Realizing value

By Steve Gahbauer   

Industry Operations Manufacturing budgets maintenance MainTrain manufacturing reliability value

Maintenance teams are under pressure to deliver greater value despite shrinking budgets and limited resources.

Appropriate tools, technology and methodologies help realize value. PHOTO: THINKSTOCK

Appropriate tools, technology and methodologies help realize value. PHOTO: THINKSTOCK

Properly managed maintenance, reliability and assets deliver value, which – not coincidentally – was the theme of the MainTrain conference held in Niagara Falls, Ont.

The annual gathering of maintenance professionals convened by the Plant Engineering and Maintenance Association of Canada (PEMAC) in November provided information about the latest maintenance technologies and proven strategies from industry leaders, as it zeroed in on how to realize value, which isn’t as straightforward as it appears.

Sridhar Ramakrishnan, reliability improvement manager at Suncor Energy in Calgary and the conference chair, said that depending on the context, value can be real, tangible, or be perceived as intangible. But clarity of vision, alignment of objectives, streamlined processes, effective communication and a collaborative approach with the use of appropriate tools, technology and methodologies helps to realize value.

In a case history about an award-winning pump rehabilitation project at a Calgary water treatment plant, maintenance planning leader Kendal Martens said realized values included extending the useful life of the pump station, reducing the risk of unexpected failure by predicting end-of-life time for equipment, and developing an appropriate repair versus replace decision strategy.


In a presentation titled “Getting to the bottom of things,” Cliff Williams, the corporate maintenance manager of ERCO Worldwide, a Canadian chemical manufacturer with plants across North and South America, outlined how to go about adding value to an organization, based on strategic objectives: develop an asset registry; determine the asset condition, the asset’s remaining life and its remaining economic value; understand the service level required; and check out whether the problem is a symptom or one caused by the system.

There were many nuggets of maintenance wisdom gleaned through the four-day event. Here is a selection:
• Realizing value is about getting the best trade-off between cost, risk and performance over an asset’s life. Assets should deliver value by performing on demand.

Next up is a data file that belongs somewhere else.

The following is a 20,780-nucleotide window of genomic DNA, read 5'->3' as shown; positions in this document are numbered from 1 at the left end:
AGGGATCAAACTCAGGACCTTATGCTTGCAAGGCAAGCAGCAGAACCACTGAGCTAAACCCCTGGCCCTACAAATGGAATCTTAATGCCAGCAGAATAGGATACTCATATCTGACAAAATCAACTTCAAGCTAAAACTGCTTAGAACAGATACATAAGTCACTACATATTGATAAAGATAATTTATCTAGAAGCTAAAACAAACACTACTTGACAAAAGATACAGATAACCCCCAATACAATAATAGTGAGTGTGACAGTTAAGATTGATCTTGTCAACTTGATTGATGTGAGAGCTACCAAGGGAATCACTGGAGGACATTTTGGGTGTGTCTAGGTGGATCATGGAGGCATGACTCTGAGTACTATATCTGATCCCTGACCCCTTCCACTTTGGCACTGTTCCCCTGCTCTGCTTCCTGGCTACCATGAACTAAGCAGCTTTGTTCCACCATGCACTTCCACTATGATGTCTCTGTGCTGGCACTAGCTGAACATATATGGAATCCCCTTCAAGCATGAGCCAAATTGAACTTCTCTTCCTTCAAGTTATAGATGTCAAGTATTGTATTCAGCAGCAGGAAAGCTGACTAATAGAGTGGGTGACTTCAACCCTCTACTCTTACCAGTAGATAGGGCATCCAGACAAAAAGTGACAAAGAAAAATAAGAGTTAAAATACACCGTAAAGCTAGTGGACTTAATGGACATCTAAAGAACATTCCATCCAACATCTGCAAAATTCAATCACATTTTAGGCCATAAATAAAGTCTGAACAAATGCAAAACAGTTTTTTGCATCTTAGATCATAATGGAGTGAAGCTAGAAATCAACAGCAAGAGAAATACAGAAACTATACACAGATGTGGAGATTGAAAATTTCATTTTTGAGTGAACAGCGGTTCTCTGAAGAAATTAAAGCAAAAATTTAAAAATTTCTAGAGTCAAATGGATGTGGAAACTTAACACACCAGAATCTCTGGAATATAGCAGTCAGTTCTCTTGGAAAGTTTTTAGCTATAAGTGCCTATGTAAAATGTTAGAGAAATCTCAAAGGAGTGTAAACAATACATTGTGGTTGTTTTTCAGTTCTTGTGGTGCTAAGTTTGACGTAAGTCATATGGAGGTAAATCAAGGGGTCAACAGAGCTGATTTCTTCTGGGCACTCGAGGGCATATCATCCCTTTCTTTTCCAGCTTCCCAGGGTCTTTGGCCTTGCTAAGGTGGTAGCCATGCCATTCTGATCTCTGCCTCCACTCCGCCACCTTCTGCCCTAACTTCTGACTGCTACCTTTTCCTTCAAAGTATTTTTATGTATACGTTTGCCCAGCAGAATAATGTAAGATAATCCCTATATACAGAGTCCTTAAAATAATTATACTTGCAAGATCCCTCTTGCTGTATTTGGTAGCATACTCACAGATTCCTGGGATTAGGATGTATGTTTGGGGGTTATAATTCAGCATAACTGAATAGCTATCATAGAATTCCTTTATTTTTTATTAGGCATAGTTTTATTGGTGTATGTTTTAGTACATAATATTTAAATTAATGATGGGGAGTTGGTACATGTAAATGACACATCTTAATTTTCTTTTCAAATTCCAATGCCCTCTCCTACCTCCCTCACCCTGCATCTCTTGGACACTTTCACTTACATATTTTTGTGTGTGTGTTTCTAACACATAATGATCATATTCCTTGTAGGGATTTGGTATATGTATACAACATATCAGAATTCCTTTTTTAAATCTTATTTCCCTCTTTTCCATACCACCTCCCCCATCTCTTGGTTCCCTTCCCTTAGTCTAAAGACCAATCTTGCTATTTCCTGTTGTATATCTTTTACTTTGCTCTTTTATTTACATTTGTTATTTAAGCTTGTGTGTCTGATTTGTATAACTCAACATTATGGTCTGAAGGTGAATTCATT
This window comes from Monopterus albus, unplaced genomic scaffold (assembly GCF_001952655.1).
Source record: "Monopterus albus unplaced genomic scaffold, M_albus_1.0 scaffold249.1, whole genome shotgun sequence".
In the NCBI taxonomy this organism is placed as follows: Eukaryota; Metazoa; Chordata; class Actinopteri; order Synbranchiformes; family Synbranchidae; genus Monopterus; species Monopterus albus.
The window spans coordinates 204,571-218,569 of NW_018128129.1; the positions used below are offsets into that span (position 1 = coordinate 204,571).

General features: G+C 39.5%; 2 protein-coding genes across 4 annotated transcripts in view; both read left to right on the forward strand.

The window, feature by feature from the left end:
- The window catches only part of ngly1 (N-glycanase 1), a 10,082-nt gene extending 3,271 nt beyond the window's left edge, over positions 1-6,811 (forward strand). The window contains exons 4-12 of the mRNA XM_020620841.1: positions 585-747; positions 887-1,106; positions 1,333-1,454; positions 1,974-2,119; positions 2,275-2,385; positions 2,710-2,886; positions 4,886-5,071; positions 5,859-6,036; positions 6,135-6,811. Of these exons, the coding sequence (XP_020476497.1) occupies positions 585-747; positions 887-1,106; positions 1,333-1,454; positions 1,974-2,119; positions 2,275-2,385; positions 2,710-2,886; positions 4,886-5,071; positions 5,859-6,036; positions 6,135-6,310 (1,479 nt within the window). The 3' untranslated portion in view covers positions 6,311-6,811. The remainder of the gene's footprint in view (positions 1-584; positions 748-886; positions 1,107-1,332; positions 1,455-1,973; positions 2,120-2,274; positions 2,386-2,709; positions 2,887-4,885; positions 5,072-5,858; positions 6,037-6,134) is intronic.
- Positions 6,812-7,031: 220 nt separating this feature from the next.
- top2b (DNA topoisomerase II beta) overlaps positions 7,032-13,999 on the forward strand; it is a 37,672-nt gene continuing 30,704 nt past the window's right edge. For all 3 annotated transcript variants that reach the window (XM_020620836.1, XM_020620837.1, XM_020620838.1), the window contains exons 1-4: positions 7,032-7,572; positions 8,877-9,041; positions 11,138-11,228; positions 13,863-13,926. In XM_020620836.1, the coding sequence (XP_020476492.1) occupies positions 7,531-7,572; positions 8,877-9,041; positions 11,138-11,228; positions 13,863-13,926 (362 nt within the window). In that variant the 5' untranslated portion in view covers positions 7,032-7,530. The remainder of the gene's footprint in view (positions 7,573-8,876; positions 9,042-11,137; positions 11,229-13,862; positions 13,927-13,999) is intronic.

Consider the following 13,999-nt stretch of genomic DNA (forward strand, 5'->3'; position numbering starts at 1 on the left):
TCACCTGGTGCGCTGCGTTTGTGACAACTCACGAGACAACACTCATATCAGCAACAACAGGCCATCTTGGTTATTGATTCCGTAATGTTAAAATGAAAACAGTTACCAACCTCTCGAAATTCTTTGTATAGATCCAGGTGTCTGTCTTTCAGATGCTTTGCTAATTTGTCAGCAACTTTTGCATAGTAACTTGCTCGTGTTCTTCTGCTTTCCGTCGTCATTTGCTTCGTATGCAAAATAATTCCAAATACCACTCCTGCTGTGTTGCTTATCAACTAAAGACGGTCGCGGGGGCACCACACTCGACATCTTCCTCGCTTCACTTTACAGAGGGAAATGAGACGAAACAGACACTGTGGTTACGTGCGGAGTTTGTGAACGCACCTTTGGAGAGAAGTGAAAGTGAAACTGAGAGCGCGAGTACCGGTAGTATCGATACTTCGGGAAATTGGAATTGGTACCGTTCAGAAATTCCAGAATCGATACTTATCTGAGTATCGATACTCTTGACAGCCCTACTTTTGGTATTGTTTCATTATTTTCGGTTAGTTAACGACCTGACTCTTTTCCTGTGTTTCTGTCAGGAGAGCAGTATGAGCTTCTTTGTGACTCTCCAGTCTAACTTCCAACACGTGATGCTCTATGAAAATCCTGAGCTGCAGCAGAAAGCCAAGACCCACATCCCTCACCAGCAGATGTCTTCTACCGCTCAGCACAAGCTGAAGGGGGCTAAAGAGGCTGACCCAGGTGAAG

• In an industrial setting, physical plant systems are the primary revenue generators; the consequences of failure can be catastrophic.
• The life cycle cost of an asset is established during the design and installation phase. This is the critical moment to assess, design and install assets in their ideal configuration to optimize the return on investment.
• More than 85% of all mechanical failures can be solved in the field with minimum complex testing. A proactive maintenance program establishes rigorous procedures that identify, correct and prevent similar failures in the future.
• Factors that drive reliability readiness include a pursuit of operational excellence, a sound strategy, capital markets sensitivity and adoption of ISO 55000 and API 691 standards.
• Operational and maintenance excellence is defined as identifying the right things to do, doing the right things and doing things right all the time.
• A strategic asset management master plan ensures all stakeholders buy in. Commitment from senior management is critical for a system to be successful.
• Maintenance, operations and engineering must work in partnership for reliability to improve effectively.
• Changing maintenance practices is almost always about altering people’s behaviour, but they can’t be more productive than the system processes allows them to be. Emerging technologies are helpful, but people won’t adopt them if they’re not easy to use.

The 2015 MainTrain conference will be held in Vancouver from Sept. 21-24. For details contact Nicolle Guillen, PEMAC’s event planner, at or call (877) 525-7255.

Steve Gahbauer is an engineer, a Toronto-based business writer and a regular contributing editor to PLANT.

This article appears in the May/June 2015 issue of PLANT West.


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